“The miracle, upside-down work of God is that our failure isn’t an obstacle, it’s an opportunity to remember to sink into God. Not having what it takes is not a liability, it’s a prerequisite. Maybe there is hope for us after all.” – Emily Freeman, “A Million Little Ways” (This book will forever change you, I highly recommend it!)
These words hit me hard enough to gasp at the pages of my book and read it out loud to myself over and over again. I have been learning in recent weeks how backwards the Gospel feels to human nature. Our world today labels failure as…well, failure. The label equates to not being good enough, and who wants that?
But God…he does not use failure as a chance to point and say, “Why did you think you could do that?” but an opportunity to experience him deeply and more intimately. I have seen this to be true in my life. When I succeed by the world’s standards, I tend to forget my need for a Savior. I do well on my own, or so I think. But somewhere along the way I always crash, and that’s normally the point I break down and realize I haven’t been “okay” all along.
But lately, there has been a change in my failures, a faint scent of hope drifts in. When I miss the mark, I feel okay because when I am at my lowest, I feel closest to God. As strange as it sounds, failing cripples me so much that it forces me to do nothing but fall into the Lord’s presence. I sit, most of the time crying (I can’t help it- I’m sensitive) and fully acknowledge my need for a Savior, a Provider, and a Protector. I think that is exactly what the author is saying in the excerpt at the beginning, “it’s an opportunity to sink into God.” When we are at our lowest, we do not have to find a way to fight and get back up to God, we simply have to look over. He is always there, sitting in the pit with us. Haven’t we known this since the beginning? His name is Emmanuel, God with us.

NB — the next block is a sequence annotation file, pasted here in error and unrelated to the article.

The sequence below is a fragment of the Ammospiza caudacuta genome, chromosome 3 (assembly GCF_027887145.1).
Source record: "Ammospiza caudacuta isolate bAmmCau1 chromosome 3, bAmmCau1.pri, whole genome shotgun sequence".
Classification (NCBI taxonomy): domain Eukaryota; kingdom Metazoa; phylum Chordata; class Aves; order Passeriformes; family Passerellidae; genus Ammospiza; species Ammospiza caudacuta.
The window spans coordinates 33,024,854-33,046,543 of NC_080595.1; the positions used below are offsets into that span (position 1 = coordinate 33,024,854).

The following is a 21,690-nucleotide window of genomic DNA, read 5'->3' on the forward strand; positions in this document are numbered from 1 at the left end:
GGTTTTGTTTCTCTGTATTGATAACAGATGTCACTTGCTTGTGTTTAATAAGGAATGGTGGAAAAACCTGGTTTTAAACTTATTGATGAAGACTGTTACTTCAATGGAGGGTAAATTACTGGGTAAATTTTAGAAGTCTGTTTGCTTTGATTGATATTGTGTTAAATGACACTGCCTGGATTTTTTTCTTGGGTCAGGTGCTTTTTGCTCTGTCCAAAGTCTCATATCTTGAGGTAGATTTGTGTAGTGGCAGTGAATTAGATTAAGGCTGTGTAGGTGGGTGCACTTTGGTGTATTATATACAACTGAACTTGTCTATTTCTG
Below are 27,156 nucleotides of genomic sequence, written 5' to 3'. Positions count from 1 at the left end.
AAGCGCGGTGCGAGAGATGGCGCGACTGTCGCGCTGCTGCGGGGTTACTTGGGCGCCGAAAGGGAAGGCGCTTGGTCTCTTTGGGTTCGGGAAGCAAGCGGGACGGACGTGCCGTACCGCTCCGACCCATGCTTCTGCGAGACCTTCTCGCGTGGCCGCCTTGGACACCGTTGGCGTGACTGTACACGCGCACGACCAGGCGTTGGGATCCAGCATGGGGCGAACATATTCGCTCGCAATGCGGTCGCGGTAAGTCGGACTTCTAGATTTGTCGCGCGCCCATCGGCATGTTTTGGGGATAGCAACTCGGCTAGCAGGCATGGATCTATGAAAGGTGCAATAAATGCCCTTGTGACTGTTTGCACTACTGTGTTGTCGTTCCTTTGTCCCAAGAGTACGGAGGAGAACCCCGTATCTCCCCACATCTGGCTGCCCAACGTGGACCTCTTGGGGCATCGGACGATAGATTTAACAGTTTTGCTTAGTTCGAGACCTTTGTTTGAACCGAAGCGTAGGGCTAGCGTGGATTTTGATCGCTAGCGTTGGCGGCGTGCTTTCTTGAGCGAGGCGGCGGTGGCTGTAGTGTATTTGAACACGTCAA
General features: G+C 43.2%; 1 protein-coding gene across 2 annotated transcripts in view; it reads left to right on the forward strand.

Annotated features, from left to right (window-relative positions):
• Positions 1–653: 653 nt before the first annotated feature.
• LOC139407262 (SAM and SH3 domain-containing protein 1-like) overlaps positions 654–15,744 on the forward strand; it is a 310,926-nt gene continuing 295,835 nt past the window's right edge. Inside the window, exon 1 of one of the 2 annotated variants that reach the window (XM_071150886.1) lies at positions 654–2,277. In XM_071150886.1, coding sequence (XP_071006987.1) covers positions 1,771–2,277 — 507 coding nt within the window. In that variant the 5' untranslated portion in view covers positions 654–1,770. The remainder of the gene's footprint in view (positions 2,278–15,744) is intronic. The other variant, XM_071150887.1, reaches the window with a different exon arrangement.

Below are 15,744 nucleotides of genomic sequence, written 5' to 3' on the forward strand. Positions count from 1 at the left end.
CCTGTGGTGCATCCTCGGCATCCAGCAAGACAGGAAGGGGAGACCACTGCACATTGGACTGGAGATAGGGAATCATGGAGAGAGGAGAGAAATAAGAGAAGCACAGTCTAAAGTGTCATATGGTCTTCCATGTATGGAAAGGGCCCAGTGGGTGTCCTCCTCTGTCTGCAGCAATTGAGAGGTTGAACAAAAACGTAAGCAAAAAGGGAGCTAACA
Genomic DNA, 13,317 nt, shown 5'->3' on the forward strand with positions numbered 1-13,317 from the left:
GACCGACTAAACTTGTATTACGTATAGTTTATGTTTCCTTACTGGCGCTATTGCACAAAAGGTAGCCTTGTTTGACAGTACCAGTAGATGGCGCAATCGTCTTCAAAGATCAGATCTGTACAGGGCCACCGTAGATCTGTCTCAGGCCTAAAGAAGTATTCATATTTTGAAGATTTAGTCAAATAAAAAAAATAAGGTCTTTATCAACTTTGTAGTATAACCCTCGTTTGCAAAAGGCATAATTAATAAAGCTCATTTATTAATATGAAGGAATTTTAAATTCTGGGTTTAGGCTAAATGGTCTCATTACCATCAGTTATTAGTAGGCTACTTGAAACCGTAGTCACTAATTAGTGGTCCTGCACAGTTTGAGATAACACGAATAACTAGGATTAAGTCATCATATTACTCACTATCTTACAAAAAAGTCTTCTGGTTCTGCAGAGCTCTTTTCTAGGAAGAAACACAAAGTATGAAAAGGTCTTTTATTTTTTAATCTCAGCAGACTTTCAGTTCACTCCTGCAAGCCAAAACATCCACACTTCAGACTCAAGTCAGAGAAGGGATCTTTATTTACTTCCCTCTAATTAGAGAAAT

As if that news wasn’t good enough, there is more. We will never have what it takes to do it all on our own. Let those words sink into the depths of your heart and desires. If you do, I think you’ll find that truth incredibly freeing. Yes, there is no way we can do everything on our own; the pressure is off! We can exhale and let it all go. Human nature tells us there is a way, we are strong, and we are invincible. But the Bible tells us we are broken, selfish sinners, and there is nothing we can do about it. That’s the beauty of the Gospel. Where there was not a way, God made a way through Jesus. The same goes for our lives too. We can’t do it on our own, but the intimacy with our Creator and His work through us brings glimpses of His glory here on Earth. That is when we feel most complete, reveling in the Lord’s glory.
That is when the beauty of failure is revealed, when we allow our brokenness to remind us of our true identity and purpose. We are humans and we will fail. But God, by the power of the Gospel, is there in the midst of it all. He is in every helpless cry, every opportunity we are not given, every tear that falls, every relationship that ends, and so much more. We get to experience a hope in the midst of despair unlike anything this world can offer. People may call us crazy or they may call us weak, but that’s because we have a calling beyond what our human minds can comprehend. Moments like rejoicing in heartbreak, finding gratitude in the loss, and experiencing hope in the broken, feels like one giant contradiction. While it appears to be opposite to the human mind, God created them to be experienced together. Jesus came and shattered expectations. He blew our assumptions and way of life out of the water and presented a life that seems so wild, it is beautiful and appealing.
So the next time we want to roll up into a ball and never leave our rooms, let’s sink and rest into the comfort of a God who is not only with us, but intercedes for us. Maybe there is hope for us after all.
words by Lauren Grindstaff and photo by Gretta Sheehan